Review by C.J. Bunce
It arrived in Scotland and the UK in 2019 before the pandemic, then took its time getting to the States. In the interim it won top honors in Scotland for the darkly funny and thrilling series and show director Robert McKillop, with nominations for its actors and writing. It’s BBC’s Guilt, featuring the amazing, award-winning co-star of Shetland and Unforgotten, Mark Bonnar. Fans of UK television have seen Bonnar as both well-meaning and outright guilty before, but not quite like the compounding weight placed upon his character in Guilt. And the result is a performance of multiple facets of the human condition that at times is laugh-out-loud funny. Bonnar co-stars with Jamie Sives (Doctor Who, Game of Thrones) as brothers who run over and kill an old man while driving home after a wedding. Their world falls apart when the dead man’s niece arrives from Chicago. She’s played by Irish actor Ruth Bradley, who played the stellar, tragic cyborg DI Voss on BBC’s Humans. Guilt is now airing on PBS Masterpiece, with its entire four-episode first season streaming now on PBS Passport.
When Bonnar’s character Max looks in disbelief at the inane, repeated stupidity of his brother Jake, it’s as real and human as you’ll find any performance on television. Max plays a reasonably well-adjusted lawyer (or so he thinks), and Jake runs a vintage record shop. Not Jake’s first mistake, but an early one, is leaving his wallet at the scene of the crime. His retrieval causes him to meet the dead man’s niece, Ruth Bradley’s Angie, and the result is an ongoing, strange romance with her. Max does all that he can do to get Angie to go home to Chicago, which prompts her to be suspicious about Max. Is Angie really even the dead man’s niece? And why do all the neighbors seem to know about the late-hours collision that killed their neighbor? What ends will Max go to to keep everyone quiet?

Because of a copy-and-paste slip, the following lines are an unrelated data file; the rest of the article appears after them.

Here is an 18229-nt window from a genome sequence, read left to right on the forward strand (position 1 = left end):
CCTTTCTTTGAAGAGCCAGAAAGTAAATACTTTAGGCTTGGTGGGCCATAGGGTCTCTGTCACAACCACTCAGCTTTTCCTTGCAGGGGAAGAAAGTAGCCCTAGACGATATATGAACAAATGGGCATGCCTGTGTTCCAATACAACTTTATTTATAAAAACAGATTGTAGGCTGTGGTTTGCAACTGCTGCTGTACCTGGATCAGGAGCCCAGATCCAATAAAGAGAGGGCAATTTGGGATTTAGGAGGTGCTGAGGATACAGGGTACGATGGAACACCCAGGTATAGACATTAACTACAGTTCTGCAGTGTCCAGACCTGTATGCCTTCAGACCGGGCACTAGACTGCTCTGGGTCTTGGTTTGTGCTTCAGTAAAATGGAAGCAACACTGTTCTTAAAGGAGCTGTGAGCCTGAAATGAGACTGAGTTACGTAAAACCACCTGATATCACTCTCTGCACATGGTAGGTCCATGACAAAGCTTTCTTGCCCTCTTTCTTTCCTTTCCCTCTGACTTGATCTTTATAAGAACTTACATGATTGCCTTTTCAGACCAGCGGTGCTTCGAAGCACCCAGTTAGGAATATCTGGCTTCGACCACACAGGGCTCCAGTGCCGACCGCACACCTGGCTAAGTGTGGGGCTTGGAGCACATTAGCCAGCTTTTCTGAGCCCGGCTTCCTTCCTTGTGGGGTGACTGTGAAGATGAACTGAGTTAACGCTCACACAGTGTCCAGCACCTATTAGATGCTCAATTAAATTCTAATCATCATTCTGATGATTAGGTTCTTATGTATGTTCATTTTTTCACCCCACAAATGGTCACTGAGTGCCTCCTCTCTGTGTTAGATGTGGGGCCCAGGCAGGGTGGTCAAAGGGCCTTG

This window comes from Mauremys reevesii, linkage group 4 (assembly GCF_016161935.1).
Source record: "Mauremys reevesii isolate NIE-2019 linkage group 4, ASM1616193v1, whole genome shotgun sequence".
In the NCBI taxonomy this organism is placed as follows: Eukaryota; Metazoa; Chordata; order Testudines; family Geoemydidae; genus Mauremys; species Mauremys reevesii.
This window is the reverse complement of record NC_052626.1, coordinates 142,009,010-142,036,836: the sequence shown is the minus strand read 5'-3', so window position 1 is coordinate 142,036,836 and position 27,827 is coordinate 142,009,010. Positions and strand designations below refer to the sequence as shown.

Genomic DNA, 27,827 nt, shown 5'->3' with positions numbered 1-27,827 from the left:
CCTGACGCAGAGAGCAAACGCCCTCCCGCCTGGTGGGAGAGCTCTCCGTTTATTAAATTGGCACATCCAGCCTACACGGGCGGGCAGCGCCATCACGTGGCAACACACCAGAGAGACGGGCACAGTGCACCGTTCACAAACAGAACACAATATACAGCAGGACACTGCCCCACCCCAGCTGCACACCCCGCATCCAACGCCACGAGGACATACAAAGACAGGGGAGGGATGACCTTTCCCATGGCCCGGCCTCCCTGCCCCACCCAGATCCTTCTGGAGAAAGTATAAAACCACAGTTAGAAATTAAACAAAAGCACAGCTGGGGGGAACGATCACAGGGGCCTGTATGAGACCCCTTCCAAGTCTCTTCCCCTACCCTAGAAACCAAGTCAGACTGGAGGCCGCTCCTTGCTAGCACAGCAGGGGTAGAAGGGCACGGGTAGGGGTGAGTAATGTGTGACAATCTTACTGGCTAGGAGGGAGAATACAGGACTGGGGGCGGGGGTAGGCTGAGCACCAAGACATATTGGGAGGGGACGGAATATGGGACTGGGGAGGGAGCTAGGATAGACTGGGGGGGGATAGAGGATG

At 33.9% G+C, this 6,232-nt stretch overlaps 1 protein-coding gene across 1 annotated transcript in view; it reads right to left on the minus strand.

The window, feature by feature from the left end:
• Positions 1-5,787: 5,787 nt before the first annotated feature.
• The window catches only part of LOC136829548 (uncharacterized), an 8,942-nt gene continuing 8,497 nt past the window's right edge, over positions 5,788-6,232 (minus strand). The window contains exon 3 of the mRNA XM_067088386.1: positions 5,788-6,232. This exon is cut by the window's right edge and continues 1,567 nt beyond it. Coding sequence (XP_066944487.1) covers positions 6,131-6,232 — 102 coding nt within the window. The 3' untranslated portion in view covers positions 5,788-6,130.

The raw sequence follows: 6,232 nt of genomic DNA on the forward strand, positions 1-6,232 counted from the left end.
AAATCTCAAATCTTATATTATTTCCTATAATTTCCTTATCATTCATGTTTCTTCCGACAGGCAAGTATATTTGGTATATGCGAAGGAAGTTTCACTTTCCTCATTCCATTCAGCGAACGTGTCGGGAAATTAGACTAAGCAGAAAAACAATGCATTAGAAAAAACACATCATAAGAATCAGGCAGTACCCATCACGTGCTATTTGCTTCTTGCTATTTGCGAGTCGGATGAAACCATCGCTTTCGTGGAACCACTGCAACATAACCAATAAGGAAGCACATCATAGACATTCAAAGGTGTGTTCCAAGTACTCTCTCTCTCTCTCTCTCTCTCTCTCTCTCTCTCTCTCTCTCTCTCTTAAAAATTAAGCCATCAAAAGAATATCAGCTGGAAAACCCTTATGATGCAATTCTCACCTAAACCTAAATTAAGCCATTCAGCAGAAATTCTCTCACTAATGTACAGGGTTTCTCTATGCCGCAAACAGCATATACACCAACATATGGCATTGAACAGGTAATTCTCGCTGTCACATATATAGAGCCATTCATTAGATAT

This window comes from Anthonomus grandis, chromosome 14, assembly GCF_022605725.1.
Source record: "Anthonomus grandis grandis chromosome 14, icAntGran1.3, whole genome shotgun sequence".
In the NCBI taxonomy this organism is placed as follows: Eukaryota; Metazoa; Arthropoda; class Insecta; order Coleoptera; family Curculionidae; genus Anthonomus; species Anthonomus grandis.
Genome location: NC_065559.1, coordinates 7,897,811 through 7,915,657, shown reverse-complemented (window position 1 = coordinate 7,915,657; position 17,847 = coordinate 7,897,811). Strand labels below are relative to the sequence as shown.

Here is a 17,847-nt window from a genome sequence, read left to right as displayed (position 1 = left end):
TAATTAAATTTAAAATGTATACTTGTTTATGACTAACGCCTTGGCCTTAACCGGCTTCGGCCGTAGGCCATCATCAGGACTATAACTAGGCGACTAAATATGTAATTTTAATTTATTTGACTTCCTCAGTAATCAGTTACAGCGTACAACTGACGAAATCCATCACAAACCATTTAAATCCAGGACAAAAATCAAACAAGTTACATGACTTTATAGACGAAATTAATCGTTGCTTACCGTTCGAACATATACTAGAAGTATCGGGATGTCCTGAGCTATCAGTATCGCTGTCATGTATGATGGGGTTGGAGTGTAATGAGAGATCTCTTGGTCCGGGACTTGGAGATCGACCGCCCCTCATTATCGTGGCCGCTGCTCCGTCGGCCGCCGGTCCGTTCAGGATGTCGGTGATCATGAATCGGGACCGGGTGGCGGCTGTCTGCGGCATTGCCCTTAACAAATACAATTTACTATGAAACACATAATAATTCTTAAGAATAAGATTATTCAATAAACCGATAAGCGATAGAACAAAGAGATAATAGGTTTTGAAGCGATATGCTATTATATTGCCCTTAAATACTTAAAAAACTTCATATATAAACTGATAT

Credit Neil Forsyth, in only his second ongoing series, with sharp writing and witty dialogue. It’s both great crime writing and a showcase for the acting talents of its top three actors. At times the quick scene clips play out like Shaun of the Dead, and Bonnar, especially his accent, plays it like he could be swapped for Simon Pegg in full flummoxed mode. Along with several supporting actors from Game of Thrones, Traces, and EastEnders, watch for Emun Elliott (Star Wars: The Force Awakens, Prometheus) as a washed-up private investigator, Sian Brooke (Sherlock, Good Omens) as Max’s wife, Michael Nardone (Dune, Rogue One: A Star Wars Story, Shetland, Traces), Bill Paterson (Sea of Souls, Doctor Who, Law & Order: UK, Shetland, Fleabag), Moyo Akandé (Zebra Girl, The Cry), and Ellie Haddington (Enola Holmes, Fantastic Beasts and Where to Find Them, Sea of Souls).
You’ll want to jump on the series now, as season two (called “series 2” in the UK) is expected to arrive there this Fall. New cast members will include Sara Vickers (Watchmen, Shetland), Ian Pirie (Traces, The ABC Murders), Phyllis Logan (Downtown Abbey, Doctor Who, Sea of Souls), Rochelle Neil (Law & Order: UK, Terminator: Dark Fate).
For a brilliantly funny series opener and more good drama ahead, set your DVR for Guilt now on PBS Masterpiece or catch the entire first season on PBS Passport.